Take It To the [Speed] Limit

It was the fall of 1975 when the Eagles first dared us to "Take It to the Limit."

The hit song off their fourth studio album, One of the These Nights, reached no. 4 on the Billboard Hot 100. It also made some of us feel like Jimmy Johnson behind the wheel for the next four decades.

Unfortunately, traffic cops never did (and never will) see things that way. Eagles fans or not, they enforced speed limits and issued tickets like it was their job.

The Who, How, & Why of Idaho Speed Limits

Listen, we get it. Speed limits exist to tame our inner Nascar driver. Whether it's 25 or 65 miles-per-hour, the Idaho Transportation Department points out a municipality's posted speed limit is the "maximum speed that is safe to drive when there are no obstacles or distractions, and the pavement is dry."

But after earning a few stripes on our driving record, several of which we could've disputed in court but were too busy/lazy to do so, we wondered: who decides how fast we can drive? It sure as heck isn't Randy Meisner, Glenn Lewis, or Don Henley. And beyond who, how does this person or entity decide what's considered safe?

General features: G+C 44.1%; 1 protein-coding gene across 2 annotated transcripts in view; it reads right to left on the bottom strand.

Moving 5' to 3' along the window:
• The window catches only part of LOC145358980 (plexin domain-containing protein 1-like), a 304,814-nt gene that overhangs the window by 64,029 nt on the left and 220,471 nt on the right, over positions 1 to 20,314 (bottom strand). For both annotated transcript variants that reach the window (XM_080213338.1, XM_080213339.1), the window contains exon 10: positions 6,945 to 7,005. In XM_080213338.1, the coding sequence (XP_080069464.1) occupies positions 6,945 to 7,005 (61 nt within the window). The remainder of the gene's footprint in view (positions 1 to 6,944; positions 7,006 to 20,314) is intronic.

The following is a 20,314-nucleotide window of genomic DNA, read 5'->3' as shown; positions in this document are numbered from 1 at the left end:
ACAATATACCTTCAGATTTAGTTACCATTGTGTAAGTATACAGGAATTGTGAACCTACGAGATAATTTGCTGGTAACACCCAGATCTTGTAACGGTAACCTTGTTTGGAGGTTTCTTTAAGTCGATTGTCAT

Per federal guidelines, the Idaho Transportation Department passes the buck to traffic engineers. The smart fellas in hardhats ballpark speed limits based off how fast or slow 85% of motorists drive in a given region. They reason that "laws restricting the majority of drivers encourage violations, lack support, and generally fail to produce changes in driving behavior."

Garden City Missed the Memo

It appears Garden City traffic engineers missed the last part of that memo. The 35 mph speed limit they slapped on Chinden Blvd. between Glenwood and the I-84 ramp dramatically restricts the majority of drivers and encourages violations up the yin-yang.

In case you missed it, Tiny Garden City Made Big Money in Speeding Tickets Last Year. The underdog of the Treasure Valley racked up $57,000 in revenue in 2022. For context, it outdid Meridian which has 10 times as many residents!

According to the Idaho Press, the Garden City Police Department polices Chinden Blvd. agenda-free. They're simply enforcing the posted speed limit. Roger that, but don't the numbers indicate it's time to increase the cap? The speed limit for the majority of Chinden Blvd. is 50 to 55 mph. Because the stretch between Glenwood and I-84 largely features big businesses and hardly any foot traffic, what's the hold-up?

Send us your thoughts! Email ryan.valenzuela@townsquaremedia.com.

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